Proteins are susceptible to bacterial degradation at room temperature. Analysis should be performed as quickly as possible. Samples may be stored for up to 1 week at + 4 °C, for longer storage frozen at –20 °C or at –80 °C. Samples should be dissolved at 37 °C to prevent degradation of proteins and after homogenizing, samples should be centrifuged prior to analysis (68).
There is no recommended method for measuring of total protein in the urine. The majority of laboratories use turbidimetric or colorimetric assays. These methods do not have the same analytical specificity and sensitivity for all proteins. Most methods reacts more strongly with albumin than with globulins and other non-albumin proteins.
There is no reference method and no standardized reference material for urine protein recommended by JCTLM. Different methods and calibrators lead to significant between-laboratory variation. It is difficult to define a standardized reference material since a variable mixture of different proteins is measured (1).
Desirable and optimal specifications for imprecision, bias and total error according to biological variation database (14) are shown in Table 4.
Results of total urine protein measurement should be reported as PCR using the units mg/mmol (Table 8).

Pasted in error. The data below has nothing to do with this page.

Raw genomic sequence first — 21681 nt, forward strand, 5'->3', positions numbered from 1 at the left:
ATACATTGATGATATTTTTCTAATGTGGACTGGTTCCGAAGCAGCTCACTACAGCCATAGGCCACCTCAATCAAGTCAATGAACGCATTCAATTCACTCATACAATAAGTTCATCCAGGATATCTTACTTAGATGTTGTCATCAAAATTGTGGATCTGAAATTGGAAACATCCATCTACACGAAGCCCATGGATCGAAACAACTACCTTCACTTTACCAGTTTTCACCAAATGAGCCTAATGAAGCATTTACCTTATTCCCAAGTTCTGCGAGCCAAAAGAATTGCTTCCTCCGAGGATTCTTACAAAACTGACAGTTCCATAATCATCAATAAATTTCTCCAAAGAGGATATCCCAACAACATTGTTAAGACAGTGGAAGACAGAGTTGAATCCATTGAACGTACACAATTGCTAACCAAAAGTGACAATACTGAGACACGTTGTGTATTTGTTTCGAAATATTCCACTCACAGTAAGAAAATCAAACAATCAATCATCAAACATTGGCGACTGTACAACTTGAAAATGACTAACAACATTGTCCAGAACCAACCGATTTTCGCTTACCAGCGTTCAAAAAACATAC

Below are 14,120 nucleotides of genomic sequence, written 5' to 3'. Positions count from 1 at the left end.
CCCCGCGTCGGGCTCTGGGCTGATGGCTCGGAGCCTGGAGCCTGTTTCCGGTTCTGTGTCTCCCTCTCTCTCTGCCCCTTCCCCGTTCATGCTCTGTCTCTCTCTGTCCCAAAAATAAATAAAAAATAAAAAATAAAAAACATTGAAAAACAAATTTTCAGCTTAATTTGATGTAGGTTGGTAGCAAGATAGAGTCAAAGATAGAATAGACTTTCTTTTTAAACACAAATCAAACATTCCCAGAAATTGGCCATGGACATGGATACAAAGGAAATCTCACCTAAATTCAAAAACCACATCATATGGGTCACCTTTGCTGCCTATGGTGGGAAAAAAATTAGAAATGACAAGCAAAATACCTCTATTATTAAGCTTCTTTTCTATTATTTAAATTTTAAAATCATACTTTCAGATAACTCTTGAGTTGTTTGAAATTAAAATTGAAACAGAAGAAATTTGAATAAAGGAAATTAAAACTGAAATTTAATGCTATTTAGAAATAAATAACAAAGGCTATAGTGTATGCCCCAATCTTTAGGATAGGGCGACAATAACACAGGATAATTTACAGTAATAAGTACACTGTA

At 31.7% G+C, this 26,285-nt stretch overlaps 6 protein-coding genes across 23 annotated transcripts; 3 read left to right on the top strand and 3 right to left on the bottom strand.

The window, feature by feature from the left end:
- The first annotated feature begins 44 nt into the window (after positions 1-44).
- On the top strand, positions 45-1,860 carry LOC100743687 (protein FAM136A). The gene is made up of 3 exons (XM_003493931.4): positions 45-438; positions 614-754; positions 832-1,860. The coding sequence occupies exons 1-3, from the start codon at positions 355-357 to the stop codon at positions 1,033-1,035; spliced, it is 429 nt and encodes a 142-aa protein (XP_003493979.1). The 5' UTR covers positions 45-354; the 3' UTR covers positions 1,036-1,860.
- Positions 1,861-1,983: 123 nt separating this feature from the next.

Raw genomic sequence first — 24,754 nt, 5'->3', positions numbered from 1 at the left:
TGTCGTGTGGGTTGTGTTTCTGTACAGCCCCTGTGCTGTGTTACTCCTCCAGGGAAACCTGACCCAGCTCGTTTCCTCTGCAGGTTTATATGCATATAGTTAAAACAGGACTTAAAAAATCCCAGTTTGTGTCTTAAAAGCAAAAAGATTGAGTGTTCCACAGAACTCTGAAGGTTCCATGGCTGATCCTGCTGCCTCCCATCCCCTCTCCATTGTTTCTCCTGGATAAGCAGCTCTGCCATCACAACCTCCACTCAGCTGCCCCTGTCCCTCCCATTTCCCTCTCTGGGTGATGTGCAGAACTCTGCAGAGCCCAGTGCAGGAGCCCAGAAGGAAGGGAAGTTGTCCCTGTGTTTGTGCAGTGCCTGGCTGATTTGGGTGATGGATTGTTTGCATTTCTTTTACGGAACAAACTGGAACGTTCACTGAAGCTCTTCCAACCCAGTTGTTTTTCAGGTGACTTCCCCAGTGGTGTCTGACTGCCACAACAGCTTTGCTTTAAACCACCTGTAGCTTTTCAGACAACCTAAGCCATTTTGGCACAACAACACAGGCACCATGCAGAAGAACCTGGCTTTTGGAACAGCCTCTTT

Normal to mild proteinuria
|< 15.0 mg/mmol|
|15.0 - 50.0 mg/mmol|
|> 50.0 mg/mmol|
Measurement of PCR to total protein concentration, in initial assessment of proteinuria, is to overcome variation in urine concentration and dilution (63).
Neonates and young infants/children are both expected and allowed to have higher urinary losses of both glomerular and tubular proteinuria due to lack of maturation in the proximal tubular reabsorption of proteins. In children the quantification of total protein, as compared to the albumin only fraction, may be preferred method (1).
The normal ranges for albuminuria and proteinuria in children are shown in Table 9.
Measure total protein preferably in a morning urine specimen.
Measure urine creatinine in the same urine sample.
Express the results as protein-to-creatinine ratio (PCR) in recommended units (mg/mmol).
A positive finding of proteinuria in a random sample of urine should be confirmed in the next morning void urine.
In adults, for a measure of protein excretion rate (PER) apply reference interval < 150 mg/24hours, independently of sex and age.